Loss can be confusing, upsetting and frustrating. But, as people we are different and because of that we all grieve differently. The way we react to an epilepsy death is influenced not only by what is going on for us at the time of the death, but by the suddenness and unexpectedness that comes with it.
Your thoughts and feelings of grief will be affected by the way you were brought up, the relationship you had with the person - good or bad and even how much involvement you had with them in their lives. Your grief is about who you are, who they were and how they died; many things can affect your reactions.
Grief is an energy that has to be expressed one way or another, and how you do that will be natural to you; there is no right or wrong way. Grief is something that you can’t avoid, you can’t go round or over, you have to go through it; or it may re-appear again in the future.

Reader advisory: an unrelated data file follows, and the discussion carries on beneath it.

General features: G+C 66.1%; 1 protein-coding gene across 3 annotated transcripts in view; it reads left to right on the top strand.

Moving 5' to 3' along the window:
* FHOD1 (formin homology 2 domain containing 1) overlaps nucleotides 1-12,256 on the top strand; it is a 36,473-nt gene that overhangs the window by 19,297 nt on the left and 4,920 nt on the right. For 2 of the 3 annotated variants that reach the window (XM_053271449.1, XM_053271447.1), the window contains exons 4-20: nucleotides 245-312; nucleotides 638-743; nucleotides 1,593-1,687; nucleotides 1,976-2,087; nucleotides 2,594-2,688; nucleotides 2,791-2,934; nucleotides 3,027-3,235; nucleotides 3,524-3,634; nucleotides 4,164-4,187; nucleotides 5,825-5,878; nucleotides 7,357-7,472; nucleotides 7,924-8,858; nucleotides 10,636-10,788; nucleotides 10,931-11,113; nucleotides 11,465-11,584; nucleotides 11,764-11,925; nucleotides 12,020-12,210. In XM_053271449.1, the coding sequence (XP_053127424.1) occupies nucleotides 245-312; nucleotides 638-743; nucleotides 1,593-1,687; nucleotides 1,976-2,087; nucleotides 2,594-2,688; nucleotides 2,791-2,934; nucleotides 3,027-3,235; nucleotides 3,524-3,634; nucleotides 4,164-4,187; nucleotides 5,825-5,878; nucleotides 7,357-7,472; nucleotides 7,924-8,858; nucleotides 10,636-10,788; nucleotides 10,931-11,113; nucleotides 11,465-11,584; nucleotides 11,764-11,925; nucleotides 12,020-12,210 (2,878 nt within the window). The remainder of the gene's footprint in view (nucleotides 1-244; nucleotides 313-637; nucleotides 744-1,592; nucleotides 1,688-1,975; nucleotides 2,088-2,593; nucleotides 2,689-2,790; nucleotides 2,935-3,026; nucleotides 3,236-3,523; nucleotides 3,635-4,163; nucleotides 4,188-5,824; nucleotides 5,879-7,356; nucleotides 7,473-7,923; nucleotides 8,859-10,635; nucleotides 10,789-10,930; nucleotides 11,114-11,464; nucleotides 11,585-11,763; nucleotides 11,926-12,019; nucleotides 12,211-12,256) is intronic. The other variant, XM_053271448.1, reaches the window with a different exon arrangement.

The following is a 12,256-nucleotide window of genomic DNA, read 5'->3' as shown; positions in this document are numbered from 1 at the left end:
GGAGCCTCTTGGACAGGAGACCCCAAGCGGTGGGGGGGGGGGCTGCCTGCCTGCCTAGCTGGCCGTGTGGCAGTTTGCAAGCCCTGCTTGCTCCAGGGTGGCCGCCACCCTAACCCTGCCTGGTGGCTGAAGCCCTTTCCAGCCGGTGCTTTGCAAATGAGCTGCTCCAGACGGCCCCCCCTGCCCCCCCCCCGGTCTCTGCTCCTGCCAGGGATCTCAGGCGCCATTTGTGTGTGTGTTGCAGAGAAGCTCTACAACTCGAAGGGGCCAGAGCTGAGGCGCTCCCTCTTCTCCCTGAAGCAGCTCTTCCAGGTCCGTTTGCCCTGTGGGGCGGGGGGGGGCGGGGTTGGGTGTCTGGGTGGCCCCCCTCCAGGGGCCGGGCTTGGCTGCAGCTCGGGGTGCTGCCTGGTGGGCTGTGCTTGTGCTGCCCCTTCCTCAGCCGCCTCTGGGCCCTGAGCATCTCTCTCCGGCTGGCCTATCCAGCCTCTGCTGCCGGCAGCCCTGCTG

There are many reactions to grief. You may react with intense emotions such as crying; or you may react in a more physical way and want to do something. However, some react in both ways and you have to find which ever is best as you learn to adapt to a life with loss.
Grief is a normal reaction to loss, but it is something which carries a degree of risk. It is important not to ignore severe reactions, or physical symptoms. Epilepsy deaths by their very nature can lead to severe feelings of grief and it is important that those supporting people bereaved by epilepsy understand the symptoms of complicated grief and of the criteria for PTSD (post-traumatic stress disorder). It is important to identify when grief has turned into something more serious and when a referral may be needed.
SUDEP Action is the only support line for people bereaved by an epilepsy death which is staffed by qualified counsellors, who have a special interest and understanding in sudden and traumatic death. For one to one support after an epilepsy death contact our support team:
Tel: 01235 772852 Email: firstname.lastname@example.org